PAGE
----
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I'm doing some web scraping, this is the format for the data

Sr.No.  Course_Code Course_Name Credit  Grade   Attendance_Grade

The actual string that i receive is of the following form


The things that I am interested in are the Course_Code, Course_Name and the Grade, in this example the values would be

Course_Code : CA727
Grade : A

Is there some way for me to use a regular expression or some other technique to easily extract this information instead of manually parsing through the string. I'm using jruby in 1.9 mode.

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Are these tab delimited or space delimited? Are credit, grade, and attendance all guaranteed to exist (not be empty)? –  Phrogz Jun 5 '12 at 21:32
Yes all the elements are guaranteed to exist also its delimited by spaces. –  nikhil Jun 5 '12 at 21:36
The delimiter is a single space. –  nikhil Jun 5 '12 at 21:41
Sorry about that I copied from the webpage and its formatting came along, my script doesn't retrieve the formatting. I have edited the post to fix this. –  nikhil Jun 5 '12 at 21:51

5 Answers 5

up vote 29 down vote accepted

Let's use Ruby's named captures and a self-describing regex!

course_line = /
    ^                  # Starting at the front of the string
    (?<SrNo>\d+)       # Capture one or more digits; call the result "SrNo"
    \s+                # Eat some whitespace
    (?<Code>\S+)       # Capture all the non-whitespace you can; call it "Code"
    \s+                # Eat some whitespace
    (?<Name>.+\S)      # Capture as much as you can
                       # (while letting the rest of the regex still work)
                       # Make sure you end with a non-whitespace character.
                       # Call this "Name"
    \s+                # Eat some whitespace
    (?<Credit>\S+)     # Capture all the non-whitespace you can; call it "Credit"
    \s+                # Eat some whitespace
    (?<Grade>\S+)      # Capture all the non-whitespace you can; call it "Grade"
    \s+                # Eat some whitespace
    (?<Attendance>\S+) # Capture all the non-whitespace; call it "Attendance"
    $                  # Make sure that we're at the end of the line now

str = "1   CA727   PRINCIPLES OF COMPILER DESIGN   3   A   M"
parts = str.match(course_line)

puts "
Course Code: #{parts['Code']}
Course Name: #{parts['Name']}
      Grade: #{parts['Grade']}".strip

#=> Course Code: CA727
#=>       Grade: A
share|improve this answer
Fantastic! You have explained the regex beautifully. Thanks for the wonderful solution. The best part is that I can extract all the information out of this. –  nikhil Jun 5 '12 at 21:44
You can use symbols to access a MatchData if the strings cause quote confusion ("... #{parts[:Grade]} ..."), just a matter of taste really. –  mu is too short Jun 5 '12 at 22:00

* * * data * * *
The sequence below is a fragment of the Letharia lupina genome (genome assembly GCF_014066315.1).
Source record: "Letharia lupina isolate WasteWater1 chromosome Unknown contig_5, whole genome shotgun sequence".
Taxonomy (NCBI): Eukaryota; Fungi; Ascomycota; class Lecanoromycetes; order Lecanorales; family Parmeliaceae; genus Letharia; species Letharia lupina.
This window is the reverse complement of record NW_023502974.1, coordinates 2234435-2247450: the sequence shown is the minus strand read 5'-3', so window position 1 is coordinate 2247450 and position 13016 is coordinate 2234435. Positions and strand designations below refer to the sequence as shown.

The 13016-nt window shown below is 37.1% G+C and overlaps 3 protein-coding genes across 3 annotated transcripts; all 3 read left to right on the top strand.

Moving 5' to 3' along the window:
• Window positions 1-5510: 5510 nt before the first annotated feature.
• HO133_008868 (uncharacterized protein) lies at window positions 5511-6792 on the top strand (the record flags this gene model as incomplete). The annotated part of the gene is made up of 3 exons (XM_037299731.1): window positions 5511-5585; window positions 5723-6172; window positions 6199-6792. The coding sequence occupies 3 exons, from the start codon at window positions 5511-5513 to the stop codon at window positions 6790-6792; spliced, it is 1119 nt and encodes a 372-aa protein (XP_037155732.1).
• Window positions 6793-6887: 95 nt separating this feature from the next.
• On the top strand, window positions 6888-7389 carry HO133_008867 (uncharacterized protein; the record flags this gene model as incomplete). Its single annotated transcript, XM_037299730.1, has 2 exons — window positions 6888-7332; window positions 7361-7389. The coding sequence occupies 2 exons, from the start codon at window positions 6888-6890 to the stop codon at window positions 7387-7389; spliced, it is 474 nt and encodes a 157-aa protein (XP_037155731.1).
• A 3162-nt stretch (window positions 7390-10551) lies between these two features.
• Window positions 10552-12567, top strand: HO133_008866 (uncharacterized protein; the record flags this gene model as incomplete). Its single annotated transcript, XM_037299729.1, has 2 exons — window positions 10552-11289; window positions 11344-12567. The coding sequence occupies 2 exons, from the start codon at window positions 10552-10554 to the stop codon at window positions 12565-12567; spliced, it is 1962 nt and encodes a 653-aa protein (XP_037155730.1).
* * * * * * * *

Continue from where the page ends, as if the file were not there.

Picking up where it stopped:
You're right, that does look better. –  nikhil Jun 6 '12 at 15:22

Just for fun:

tok = str.split /\s+/
data = {'Sr.No.' => tok.shift, 'Course_Code' => tok.shift, 'Attendance_Grade' => tok.pop,'Grade' => tok.pop, 'Credit' => tok.pop, 'Course_Name' => tok.join(' ')}
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Heh, +1 for innovation! –  Phrogz Jun 6 '12 at 15:33

Assuming everything except for the course description consists of single words and there are no leading or trailing spaces:


Your example string will yield the following match groups:

1.  1
2.  CA727
4.  3
5.  A
6.  M
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Do I see that correctly that the delimiter is always 3 spaces? Then just:

serial_number, course_code, course_name, credit, grade, attendance_grade = 
  the_string.split('   ')
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+1 pending confirmation of this fact :) –  Phrogz Jun 5 '12 at 21:35
It's a single space only. –  nikhil Jun 5 '12 at 21:40
+1 for multiple assignment with String#split. –  CodeGnome Jun 5 '12 at 21:44

This answer isn't very idiomatic Ruby, because in this case I think clarity is better than being clever. All you really need to do to solve the problem you described is to split your lines with whitespace:

line = '1   CA727   PRINCIPLES OF COMPILER DESIGN   3   A   M'
array = line.split /\t|\s{2,}/
puts array[1], array[2], array[4]

This assumes your data is regular. If not, you will need to work harder at tuning your regular expression and possibly handling edge cases where you don't have the required number of fields.

A Note for Posterity

The OP changed the input string, and modified the delimiter to a single space between fields. I'll leave my answer to the original question as-is (including the original input string for reference) as it may help others besides the OP in a less-specific case.

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A good and simple solution if multiple whitespaces had been the delimiter. Not sure if I should +1 for the general case or -1 for not solving the (clarified) question, so I'll just leave this comment. –  Phrogz Jun 5 '12 at 21:50

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